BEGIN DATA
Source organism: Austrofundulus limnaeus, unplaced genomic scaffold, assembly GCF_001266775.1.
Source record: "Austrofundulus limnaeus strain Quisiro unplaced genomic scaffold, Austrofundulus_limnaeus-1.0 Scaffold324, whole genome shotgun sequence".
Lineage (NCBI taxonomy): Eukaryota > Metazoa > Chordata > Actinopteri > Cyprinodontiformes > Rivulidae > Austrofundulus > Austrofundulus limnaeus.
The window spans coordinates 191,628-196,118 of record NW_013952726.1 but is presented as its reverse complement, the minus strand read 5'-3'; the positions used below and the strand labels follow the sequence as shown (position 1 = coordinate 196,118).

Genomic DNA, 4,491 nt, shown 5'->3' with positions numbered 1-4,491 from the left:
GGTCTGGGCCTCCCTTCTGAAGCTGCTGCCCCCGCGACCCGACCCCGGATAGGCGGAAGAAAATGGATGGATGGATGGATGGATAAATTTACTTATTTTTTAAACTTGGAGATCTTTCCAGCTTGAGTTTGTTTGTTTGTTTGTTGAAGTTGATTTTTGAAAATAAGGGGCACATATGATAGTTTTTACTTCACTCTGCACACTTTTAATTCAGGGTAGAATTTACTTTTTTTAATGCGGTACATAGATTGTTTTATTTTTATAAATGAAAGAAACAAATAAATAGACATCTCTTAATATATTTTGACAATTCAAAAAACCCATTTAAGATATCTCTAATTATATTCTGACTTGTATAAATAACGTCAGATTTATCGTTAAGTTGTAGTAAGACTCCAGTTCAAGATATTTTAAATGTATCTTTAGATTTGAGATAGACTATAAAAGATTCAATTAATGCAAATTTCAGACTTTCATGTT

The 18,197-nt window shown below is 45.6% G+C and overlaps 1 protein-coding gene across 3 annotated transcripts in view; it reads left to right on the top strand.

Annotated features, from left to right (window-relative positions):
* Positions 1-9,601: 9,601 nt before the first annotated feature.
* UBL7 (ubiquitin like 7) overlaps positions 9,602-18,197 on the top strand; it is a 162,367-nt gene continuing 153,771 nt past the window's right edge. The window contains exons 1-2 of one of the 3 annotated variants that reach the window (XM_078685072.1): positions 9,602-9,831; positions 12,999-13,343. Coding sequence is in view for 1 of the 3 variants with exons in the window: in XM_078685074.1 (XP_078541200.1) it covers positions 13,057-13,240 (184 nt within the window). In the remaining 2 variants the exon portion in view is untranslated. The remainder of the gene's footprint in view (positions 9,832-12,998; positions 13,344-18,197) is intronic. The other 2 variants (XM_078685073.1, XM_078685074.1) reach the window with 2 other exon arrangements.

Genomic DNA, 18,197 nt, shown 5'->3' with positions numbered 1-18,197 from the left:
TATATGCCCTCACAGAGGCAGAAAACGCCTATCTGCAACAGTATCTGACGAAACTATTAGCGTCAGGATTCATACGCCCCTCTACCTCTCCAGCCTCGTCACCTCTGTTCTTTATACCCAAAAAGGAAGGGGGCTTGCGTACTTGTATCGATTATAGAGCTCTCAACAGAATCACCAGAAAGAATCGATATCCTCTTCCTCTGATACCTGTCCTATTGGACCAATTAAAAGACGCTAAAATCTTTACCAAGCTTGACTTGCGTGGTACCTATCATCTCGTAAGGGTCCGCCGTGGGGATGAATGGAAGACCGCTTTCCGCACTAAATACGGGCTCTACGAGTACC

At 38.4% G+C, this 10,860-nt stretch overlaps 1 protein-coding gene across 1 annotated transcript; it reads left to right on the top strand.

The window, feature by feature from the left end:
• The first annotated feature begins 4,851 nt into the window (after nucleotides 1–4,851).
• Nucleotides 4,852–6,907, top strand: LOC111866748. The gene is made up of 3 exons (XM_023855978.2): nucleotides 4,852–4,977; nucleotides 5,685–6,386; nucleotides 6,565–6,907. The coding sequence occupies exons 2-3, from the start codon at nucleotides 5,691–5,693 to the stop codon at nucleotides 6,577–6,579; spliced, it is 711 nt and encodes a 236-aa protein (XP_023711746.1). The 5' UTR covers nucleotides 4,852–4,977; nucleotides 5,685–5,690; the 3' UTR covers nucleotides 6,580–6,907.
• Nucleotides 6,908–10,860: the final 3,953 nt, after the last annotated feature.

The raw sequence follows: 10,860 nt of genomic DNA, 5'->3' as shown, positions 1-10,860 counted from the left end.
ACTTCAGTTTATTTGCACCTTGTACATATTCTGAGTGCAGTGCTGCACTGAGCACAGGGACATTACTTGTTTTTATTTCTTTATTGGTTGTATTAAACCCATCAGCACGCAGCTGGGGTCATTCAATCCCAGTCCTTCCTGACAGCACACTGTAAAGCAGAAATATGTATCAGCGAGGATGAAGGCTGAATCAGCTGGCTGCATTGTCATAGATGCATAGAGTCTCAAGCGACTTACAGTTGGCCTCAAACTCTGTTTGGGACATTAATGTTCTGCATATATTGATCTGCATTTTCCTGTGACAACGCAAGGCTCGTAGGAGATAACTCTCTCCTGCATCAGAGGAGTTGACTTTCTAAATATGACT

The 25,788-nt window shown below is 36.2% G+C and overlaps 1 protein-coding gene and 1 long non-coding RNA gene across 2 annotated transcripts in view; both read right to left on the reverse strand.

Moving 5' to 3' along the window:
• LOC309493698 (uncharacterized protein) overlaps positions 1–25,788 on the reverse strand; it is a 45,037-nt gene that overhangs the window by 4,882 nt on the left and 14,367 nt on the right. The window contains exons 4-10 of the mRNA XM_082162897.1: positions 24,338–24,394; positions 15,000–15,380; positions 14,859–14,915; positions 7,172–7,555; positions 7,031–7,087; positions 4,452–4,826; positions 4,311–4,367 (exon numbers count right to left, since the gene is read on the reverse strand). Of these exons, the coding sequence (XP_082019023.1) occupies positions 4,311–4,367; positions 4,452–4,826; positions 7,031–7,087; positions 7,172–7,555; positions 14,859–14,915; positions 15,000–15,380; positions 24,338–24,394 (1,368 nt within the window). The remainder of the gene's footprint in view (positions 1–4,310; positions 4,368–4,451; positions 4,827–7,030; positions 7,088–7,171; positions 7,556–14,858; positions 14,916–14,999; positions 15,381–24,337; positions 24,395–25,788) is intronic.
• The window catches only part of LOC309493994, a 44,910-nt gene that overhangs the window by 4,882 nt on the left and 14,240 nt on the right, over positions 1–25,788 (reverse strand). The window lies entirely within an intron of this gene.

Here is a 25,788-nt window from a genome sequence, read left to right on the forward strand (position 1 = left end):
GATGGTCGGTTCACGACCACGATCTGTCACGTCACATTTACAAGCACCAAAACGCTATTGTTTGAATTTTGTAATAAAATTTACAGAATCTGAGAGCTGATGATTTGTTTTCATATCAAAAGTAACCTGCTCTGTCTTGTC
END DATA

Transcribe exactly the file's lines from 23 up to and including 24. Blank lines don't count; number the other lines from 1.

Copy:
• The window catches only part of LOC309493994, a 44,910-nt gene that overhangs the window by 4,882 nt on the left and 14,240 nt on the right, over positions 1–25,788 (reverse strand). The window lies entirely within an intron of this gene.

Here is a 25,788-nt window from a genome sequence, read left to right on the forward strand (position 1 = left end):